Stability in POC

SPORTING CHANCE - Joaquin M. Henson (The Philippine Star) - January 15, 2020 - 12:00am

Take it from triathlete Nikko Huelgas who just won a second four-year term as member of the Athletes Commission (AC) attached to the POC. In his first term that started in 2015, Huelgas was named to represent the AC in the POC Executive Board and the POC General Assembly. Five members are voted to the AC and from the five, one is chosen chairman to sit in the POC Executive Board and one male and one female are selected to join the POC General Assembly with voting powers.

Each AC member must be at least 18, never have been sanctioned for doping, never have been convicted of any crime or suspended for a behavioral cause and at least have participated in any two of these events – Summer or Winter Olympics, Youth Olympics, world or continental or regional games – from the past 10 years.

Under the POC’s term of reference, the AC serves as a consultative and advisory body for elite Filipino national athletes to assist the POC achieve its mission by providing a critical link between POC leaders and athletes. The AC’s goals are “to help the athletes achieve their full potential to sustain their success in various competitions, to maintain a healthy and efficient relationship between athletes and the POC through direct communication and to carry out programs of the IOC’s AC in order to assist the national athletes in life areas within and after retirement from competitive sports.”

The five AC members for this term are top vote-getter Francesca Altamonte of softball, Huelgas, Jessie Lacuna of swimming, Jake Letts of rugby and Samuel Morrison of taekwondo.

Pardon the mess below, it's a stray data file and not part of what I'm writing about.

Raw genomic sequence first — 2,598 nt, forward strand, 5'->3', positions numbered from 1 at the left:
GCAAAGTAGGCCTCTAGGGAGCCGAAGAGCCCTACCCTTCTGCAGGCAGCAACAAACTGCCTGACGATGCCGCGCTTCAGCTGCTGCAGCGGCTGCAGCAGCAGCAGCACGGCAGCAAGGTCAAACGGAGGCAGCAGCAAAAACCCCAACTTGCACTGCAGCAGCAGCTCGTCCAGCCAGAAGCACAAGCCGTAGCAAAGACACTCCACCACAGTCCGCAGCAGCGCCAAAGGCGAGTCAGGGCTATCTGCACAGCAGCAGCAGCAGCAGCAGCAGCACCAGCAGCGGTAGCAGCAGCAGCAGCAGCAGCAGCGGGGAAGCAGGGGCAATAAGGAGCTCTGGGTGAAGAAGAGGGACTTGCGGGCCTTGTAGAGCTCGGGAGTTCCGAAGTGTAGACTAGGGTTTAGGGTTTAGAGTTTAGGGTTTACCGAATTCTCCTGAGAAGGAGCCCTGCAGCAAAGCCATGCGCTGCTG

From an insider’s viewpoint, Huelgas said there is now clear stability in the POC under Rep. Bambol Tolentino as president. “The transition from Mr. (Ricky) Vargas to Cong. Bambol was very easy because they’re friends and the staff remained virtually the same,” he said. “I don’t think there will be political instability any time soon and I hope this stays. Since I was elected as member of the AC, they appointed me as the chairman, thus, it gave me a seat in the POC Executive Board.”

The successful staging of the Southeast Asian Games here last month was a result of several factors. Huelgas cited the factors as PSC supporting overseas exposure, foreign coaching, selection of sports by the host country and the athletes’ dedication to excel.

In his first term with the AC, Huelgas said he took the lead in making it active again. “I’ve represented the Philippines many times in IOC events from the Asian Athletes Forum, World Athletes Forum, Youth Sports Summit and others,” he said. “It was an honor and I gained so much experience and network with these events that led me to making the AC better. It’s all about relationships. From there, the work gets easier because any international official will be willing to help you.”

As for his accomplishments, Huelgas said the AC held several events to benefit the athletes. “We did financial management, Athletes Forum, career transition and anti-doping,” he said. “Because of that recent doping seminar, we had zero doping cases since the Asian Games.”

Regarding the dominance of Filipino triathletes in the SEA Games, Huelgas said the secret lies in a well-managed federation, in this case the Triathlon Association of the Philippines (TRAP). “We’ve got a very hands-on president Tom Carrasco and secretary-general Ramon Marchan, a hard-working staff and well-trained coaches,” he said. “From there, international exposure to races and camps with world-class coaches and athletes plays one of the biggest roles. Our athletes become who they aspire to be, racing with world champions. In short, funding from both PSC and the private sector makes those plans happen smoothly and on time.”

Huelgas said there are eight elite men, four elite women and about 20 juniors in the national triathlon pool. “The pool is well-supported by PSC through TRAP’s watchful eye,” he said.

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